Although supermarkets did not initially accept credit cards, she charged groceries and household supplies at drug stores and even mail-order steaks (delivered by dry ice) from Nebraska. Later, Lawson began making purchases over the telephone via the Home Shopping Network. Jeannie May described with irrepressible glee her anticipation of the UPS truck as it made its appointed deliveries of her eagerly awaited “surprises.” For Lawson, the magic of plastic offered the opportunity to enjoy the consumer lifestyle promoted by mass advertising yet denied by Social Security.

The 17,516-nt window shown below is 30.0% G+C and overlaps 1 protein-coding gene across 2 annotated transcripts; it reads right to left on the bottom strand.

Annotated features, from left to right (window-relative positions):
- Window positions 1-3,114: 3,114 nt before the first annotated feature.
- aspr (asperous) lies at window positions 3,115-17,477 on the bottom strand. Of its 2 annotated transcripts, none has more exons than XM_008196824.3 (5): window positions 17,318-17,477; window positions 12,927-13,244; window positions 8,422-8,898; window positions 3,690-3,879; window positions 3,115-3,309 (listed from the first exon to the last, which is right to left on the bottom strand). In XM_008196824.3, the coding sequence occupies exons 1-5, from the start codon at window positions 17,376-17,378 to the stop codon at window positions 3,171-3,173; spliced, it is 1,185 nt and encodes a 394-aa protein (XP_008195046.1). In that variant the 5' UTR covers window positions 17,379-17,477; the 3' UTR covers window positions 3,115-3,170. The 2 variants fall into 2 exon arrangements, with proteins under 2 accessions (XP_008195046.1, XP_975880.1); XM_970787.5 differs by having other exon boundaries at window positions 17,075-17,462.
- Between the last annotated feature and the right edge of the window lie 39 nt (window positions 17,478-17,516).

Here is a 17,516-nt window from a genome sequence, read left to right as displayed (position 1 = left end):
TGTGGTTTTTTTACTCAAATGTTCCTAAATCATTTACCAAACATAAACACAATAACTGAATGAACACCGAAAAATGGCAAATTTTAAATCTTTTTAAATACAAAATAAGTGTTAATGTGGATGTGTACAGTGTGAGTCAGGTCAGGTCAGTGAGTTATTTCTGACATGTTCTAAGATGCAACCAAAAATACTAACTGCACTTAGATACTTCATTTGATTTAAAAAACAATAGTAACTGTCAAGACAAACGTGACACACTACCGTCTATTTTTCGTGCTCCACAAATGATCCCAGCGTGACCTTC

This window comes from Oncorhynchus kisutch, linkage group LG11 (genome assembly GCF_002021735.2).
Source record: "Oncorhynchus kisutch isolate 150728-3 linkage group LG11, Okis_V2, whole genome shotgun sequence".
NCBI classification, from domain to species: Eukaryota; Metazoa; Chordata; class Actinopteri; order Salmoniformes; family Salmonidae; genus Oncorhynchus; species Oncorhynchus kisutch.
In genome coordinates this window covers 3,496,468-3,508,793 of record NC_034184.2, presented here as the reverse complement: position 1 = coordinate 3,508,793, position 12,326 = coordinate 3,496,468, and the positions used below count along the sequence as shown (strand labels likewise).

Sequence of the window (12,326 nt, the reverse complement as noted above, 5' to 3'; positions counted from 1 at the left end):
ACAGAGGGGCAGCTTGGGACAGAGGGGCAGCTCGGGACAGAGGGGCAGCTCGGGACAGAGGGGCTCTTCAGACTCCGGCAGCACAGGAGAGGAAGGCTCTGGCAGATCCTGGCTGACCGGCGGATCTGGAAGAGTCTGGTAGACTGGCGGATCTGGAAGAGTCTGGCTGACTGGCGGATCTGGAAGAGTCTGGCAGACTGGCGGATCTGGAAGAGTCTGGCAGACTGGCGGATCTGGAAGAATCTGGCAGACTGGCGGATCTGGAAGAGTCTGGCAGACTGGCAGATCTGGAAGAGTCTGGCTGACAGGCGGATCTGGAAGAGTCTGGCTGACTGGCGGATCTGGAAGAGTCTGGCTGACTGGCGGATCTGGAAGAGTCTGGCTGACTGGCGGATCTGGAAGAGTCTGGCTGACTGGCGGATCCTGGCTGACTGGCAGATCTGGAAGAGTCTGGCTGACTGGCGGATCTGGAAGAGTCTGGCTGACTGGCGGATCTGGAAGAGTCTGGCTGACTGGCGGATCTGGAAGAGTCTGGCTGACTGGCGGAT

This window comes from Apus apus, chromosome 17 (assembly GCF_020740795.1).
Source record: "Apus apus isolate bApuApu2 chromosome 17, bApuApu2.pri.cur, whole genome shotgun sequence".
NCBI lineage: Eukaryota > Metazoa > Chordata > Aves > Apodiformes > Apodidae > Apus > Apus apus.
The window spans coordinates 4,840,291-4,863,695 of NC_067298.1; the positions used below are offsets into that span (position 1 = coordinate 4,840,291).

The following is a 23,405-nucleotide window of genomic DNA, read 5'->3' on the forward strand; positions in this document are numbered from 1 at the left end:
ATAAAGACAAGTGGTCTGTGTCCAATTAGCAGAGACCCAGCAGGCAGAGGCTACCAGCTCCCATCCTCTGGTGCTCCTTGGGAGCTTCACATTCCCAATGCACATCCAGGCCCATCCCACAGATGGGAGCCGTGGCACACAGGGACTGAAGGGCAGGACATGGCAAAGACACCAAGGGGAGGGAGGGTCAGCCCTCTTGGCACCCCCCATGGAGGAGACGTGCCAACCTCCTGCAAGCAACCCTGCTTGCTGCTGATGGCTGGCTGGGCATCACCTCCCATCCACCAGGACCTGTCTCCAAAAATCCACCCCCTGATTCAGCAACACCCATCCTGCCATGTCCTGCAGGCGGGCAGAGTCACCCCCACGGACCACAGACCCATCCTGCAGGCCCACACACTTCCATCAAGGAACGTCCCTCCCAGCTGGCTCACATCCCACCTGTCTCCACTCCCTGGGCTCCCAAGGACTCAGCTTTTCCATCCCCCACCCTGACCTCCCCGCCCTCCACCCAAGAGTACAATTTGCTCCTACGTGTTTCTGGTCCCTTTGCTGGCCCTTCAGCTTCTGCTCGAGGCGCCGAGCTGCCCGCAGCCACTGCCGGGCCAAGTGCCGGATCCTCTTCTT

By the time Jeannie had maxed out her first credit card in late 1988, about $3,000 in less than a year, she truly believed the banks’ form letters that extolled her responsible credit history. In fact, she began to accept the “pre-approved” credit card solicitations that arrived in her mail box with the now familiar logos of VISA and MASTERCARD, as these were not just any banks that were “callin’ on her.” Esteemed financial institutions such as Citibank, First Chicago, Continental Bank, and Chase Manhattan were actually vying for her business. According to Lawson, “I figured if the banks keep on sending ‘em to me, then I figured I’d keep on usin’ em... [Afterall] they’re in the business of lending money. I trusted ‘em. I thought they knew what they were doing.” And they did. Instead of eliciting a financial warning after reaching her credit card limit, Jeannie’s “mature” account status triggered a second and then a third card in 1989 followed by a fourth credit card in early 1990. By 1991, Lawson had a huge credit card debt and was having difficulty “making all my [minimum] payments.”